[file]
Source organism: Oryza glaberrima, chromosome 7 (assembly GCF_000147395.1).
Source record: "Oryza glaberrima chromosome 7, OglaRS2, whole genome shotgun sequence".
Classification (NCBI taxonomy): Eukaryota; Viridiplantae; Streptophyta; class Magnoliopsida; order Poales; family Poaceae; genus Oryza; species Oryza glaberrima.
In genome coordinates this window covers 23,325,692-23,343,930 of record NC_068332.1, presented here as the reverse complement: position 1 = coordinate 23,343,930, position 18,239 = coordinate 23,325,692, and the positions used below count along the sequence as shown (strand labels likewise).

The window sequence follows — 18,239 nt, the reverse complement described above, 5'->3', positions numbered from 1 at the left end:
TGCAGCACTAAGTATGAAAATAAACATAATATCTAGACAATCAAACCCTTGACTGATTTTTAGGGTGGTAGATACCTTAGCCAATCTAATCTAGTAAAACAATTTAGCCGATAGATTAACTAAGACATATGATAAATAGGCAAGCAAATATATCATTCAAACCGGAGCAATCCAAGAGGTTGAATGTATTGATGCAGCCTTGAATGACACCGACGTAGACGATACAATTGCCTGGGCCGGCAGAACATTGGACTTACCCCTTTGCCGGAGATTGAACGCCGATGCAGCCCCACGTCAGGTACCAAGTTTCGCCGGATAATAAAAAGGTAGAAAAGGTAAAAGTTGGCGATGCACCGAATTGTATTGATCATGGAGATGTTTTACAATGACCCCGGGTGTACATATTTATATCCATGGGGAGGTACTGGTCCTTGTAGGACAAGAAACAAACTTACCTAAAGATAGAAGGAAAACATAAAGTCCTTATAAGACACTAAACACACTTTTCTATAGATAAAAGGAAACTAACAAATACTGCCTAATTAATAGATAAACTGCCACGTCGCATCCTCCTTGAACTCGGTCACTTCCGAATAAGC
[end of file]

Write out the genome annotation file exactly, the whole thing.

Source organism: Oryza glaberrima, chromosome 7 (assembly GCF_000147395.1).
Source record: "Oryza glaberrima chromosome 7, OglaRS2, whole genome shotgun sequence".
Classification (NCBI taxonomy): Eukaryota; Viridiplantae; Streptophyta; class Magnoliopsida; order Poales; family Poaceae; genus Oryza; species Oryza glaberrima.
In genome coordinates this window covers 23,325,692-23,343,930 of record NC_068332.1, presented here as the reverse complement: position 1 = coordinate 23,343,930, position 18,239 = coordinate 23,325,692, and the positions used below count along the sequence as shown (strand labels likewise).

The window sequence follows — 18,239 nt, the reverse complement described above, 5'->3', positions numbered from 1 at the left end:
TGCAGCACTAAGTATGAAAATAAACATAATATCTAGACAATCAAACCCTTGACTGATTTTTAGGGTGGTAGATACCTTAGCCAATCTAATCTAGTAAAACAATTTAGCCGATAGATTAACTAAGACATATGATAAATAGGCAAGCAAATATATCATTCAAACCGGAGCAATCCAAGAGGTTGAATGTATTGATGCAGCCTTGAATGACACCGACGTAGACGATACAATTGCCTGGGCCGGCAGAACATTGGACTTACCCCTTTGCCGGAGATTGAACGCCGATGCAGCCCCACGTCAGGTACCAAGTTTCGCCGGATAATAAAAAGGTAGAAAAGGTAAAAGTTGGCGATGCACCGAATTGTATTGATCATGGAGATGTTTTACAATGACCCCGGGTGTACATATTTATATCCATGGGGAGGTACTGGTCCTTGTAGGACAAGAAACAAACTTACCTAAAGATAGAAGGAAAACATAAAGTCCTTATAAGACACTAAACACACTTTTCTATAGATAAAAGGAAACTAACAAATACTGCCTAATTAATAGATAAACTGCCACGTCGCATCCTCCTTGAACTCGGTCACTTCCGAATAAGC